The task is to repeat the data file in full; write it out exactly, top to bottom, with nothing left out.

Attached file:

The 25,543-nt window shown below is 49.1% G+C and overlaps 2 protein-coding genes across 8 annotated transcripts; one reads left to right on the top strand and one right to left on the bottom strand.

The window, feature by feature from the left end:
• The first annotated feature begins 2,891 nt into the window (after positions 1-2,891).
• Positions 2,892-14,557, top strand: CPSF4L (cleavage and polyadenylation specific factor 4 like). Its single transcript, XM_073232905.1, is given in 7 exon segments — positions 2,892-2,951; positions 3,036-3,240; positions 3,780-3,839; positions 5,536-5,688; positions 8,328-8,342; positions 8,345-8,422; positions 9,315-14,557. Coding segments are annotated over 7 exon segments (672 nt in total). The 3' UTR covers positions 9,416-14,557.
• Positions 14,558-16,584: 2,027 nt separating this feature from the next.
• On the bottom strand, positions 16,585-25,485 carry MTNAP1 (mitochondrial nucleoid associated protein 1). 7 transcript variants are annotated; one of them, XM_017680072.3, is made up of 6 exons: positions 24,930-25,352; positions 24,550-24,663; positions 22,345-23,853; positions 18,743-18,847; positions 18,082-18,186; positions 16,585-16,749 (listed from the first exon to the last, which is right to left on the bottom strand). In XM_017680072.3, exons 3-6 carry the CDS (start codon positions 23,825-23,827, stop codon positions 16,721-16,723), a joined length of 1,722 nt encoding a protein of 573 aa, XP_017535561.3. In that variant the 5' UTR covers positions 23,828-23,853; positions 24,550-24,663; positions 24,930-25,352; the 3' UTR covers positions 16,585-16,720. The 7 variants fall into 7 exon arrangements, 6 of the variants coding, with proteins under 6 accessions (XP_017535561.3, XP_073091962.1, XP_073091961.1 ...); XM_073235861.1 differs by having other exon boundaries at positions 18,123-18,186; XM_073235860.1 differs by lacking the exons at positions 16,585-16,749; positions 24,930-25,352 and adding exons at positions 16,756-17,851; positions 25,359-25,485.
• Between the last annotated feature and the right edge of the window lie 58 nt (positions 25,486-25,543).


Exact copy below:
The 25,543-nt window shown below is 49.1% G+C and overlaps 2 protein-coding genes across 8 annotated transcripts; one reads left to right on the top strand and one right to left on the bottom strand.

The window, feature by feature from the left end:
• The first annotated feature begins 2,891 nt into the window (after positions 1-2,891).
• Positions 2,892-14,557, top strand: CPSF4L (cleavage and polyadenylation specific factor 4 like). Its single transcript, XM_073232905.1, is given in 7 exon segments — positions 2,892-2,951; positions 3,036-3,240; positions 3,780-3,839; positions 5,536-5,688; positions 8,328-8,342; positions 8,345-8,422; positions 9,315-14,557. Coding segments are annotated over 7 exon segments (672 nt in total). The 3' UTR covers positions 9,416-14,557.
• Positions 14,558-16,584: 2,027 nt separating this feature from the next.
• On the bottom strand, positions 16,585-25,485 carry MTNAP1 (mitochondrial nucleoid associated protein 1). 7 transcript variants are annotated; one of them, XM_017680072.3, is made up of 6 exons: positions 24,930-25,352; positions 24,550-24,663; positions 22,345-23,853; positions 18,743-18,847; positions 18,082-18,186; positions 16,585-16,749 (listed from the first exon to the last, which is right to left on the bottom strand). In XM_017680072.3, exons 3-6 carry the CDS (start codon positions 23,825-23,827, stop codon positions 16,721-16,723), a joined length of 1,722 nt encoding a protein of 573 aa, XP_017535561.3. In that variant the 5' UTR covers positions 23,828-23,853; positions 24,550-24,663; positions 24,930-25,352; the 3' UTR covers positions 16,585-16,720. The 7 variants fall into 7 exon arrangements, 6 of the variants coding, with proteins under 6 accessions (XP_017535561.3, XP_073091962.1, XP_073091961.1 ...); XM_073235861.1 differs by having other exon boundaries at positions 18,123-18,186; XM_073235860.1 differs by lacking the exons at positions 16,585-16,749; positions 24,930-25,352 and adding exons at positions 16,756-17,851; positions 25,359-25,485.
• Between the last annotated feature and the right edge of the window lie 58 nt (positions 25,486-25,543).